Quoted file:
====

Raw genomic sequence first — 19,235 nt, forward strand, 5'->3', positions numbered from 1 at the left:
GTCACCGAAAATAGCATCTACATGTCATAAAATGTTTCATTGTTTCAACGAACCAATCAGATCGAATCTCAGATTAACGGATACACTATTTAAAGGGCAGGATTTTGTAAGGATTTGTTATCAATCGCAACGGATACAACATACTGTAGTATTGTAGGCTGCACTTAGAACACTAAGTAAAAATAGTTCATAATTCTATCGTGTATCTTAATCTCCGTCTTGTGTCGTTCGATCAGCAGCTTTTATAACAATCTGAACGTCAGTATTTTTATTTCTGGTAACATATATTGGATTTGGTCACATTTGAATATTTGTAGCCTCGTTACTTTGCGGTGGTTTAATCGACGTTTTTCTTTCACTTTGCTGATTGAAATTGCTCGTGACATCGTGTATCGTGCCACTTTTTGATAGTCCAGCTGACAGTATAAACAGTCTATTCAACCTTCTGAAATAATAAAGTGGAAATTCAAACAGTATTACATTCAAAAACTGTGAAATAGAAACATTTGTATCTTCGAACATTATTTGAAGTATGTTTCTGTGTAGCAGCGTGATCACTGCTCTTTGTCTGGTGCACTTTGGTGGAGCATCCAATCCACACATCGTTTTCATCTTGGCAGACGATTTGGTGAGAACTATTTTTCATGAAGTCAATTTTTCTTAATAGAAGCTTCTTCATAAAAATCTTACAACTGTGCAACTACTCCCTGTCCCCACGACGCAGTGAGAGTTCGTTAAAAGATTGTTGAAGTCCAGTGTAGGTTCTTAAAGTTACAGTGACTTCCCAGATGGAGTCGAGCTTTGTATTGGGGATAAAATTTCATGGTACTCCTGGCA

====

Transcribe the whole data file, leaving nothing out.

Raw genomic sequence first — 19,235 nt, forward strand, 5'->3', positions numbered from 1 at the left:
GTCACCGAAAATAGCATCTACATGTCATAAAATGTTTCATTGTTTCAACGAACCAATCAGATCGAATCTCAGATTAACGGATACACTATTTAAAGGGCAGGATTTTGTAAGGATTTGTTATCAATCGCAACGGATACAACATACTGTAGTATTGTAGGCTGCACTTAGAACACTAAGTAAAAATAGTTCATAATTCTATCGTGTATCTTAATCTCCGTCTTGTGTCGTTCGATCAGCAGCTTTTATAACAATCTGAACGTCAGTATTTTTATTTCTGGTAACATATATTGGATTTGGTCACATTTGAATATTTGTAGCCTCGTTACTTTGCGGTGGTTTAATCGACGTTTTTCTTTCACTTTGCTGATTGAAATTGCTCGTGACATCGTGTATCGTGCCACTTTTTGATAGTCCAGCTGACAGTATAAACAGTCTATTCAACCTTCTGAAATAATAAAGTGGAAATTCAAACAGTATTACATTCAAAAACTGTGAAATAGAAACATTTGTATCTTCGAACATTATTTGAAGTATGTTTCTGTGTAGCAGCGTGATCACTGCTCTTTGTCTGGTGCACTTTGGTGGAGCATCCAATCCACACATCGTTTTCATCTTGGCAGACGATTTGGTGAGAACTATTTTTCATGAAGTCAATTTTTCTTAATAGAAGCTTCTTCATAAAAATCTTACAACTGTGCAACTACTCCCTGTCCCCACGACGCAGTGAGAGTTCGTTAAAAGATTGTTGAAGTCCAGTGTAGGTTCTTAAAGTTACAGTGACTTCCCAGATGGAGTCGAGCTTTGTATTGGGGATAAAATTTCATGGTACTCCTGGCA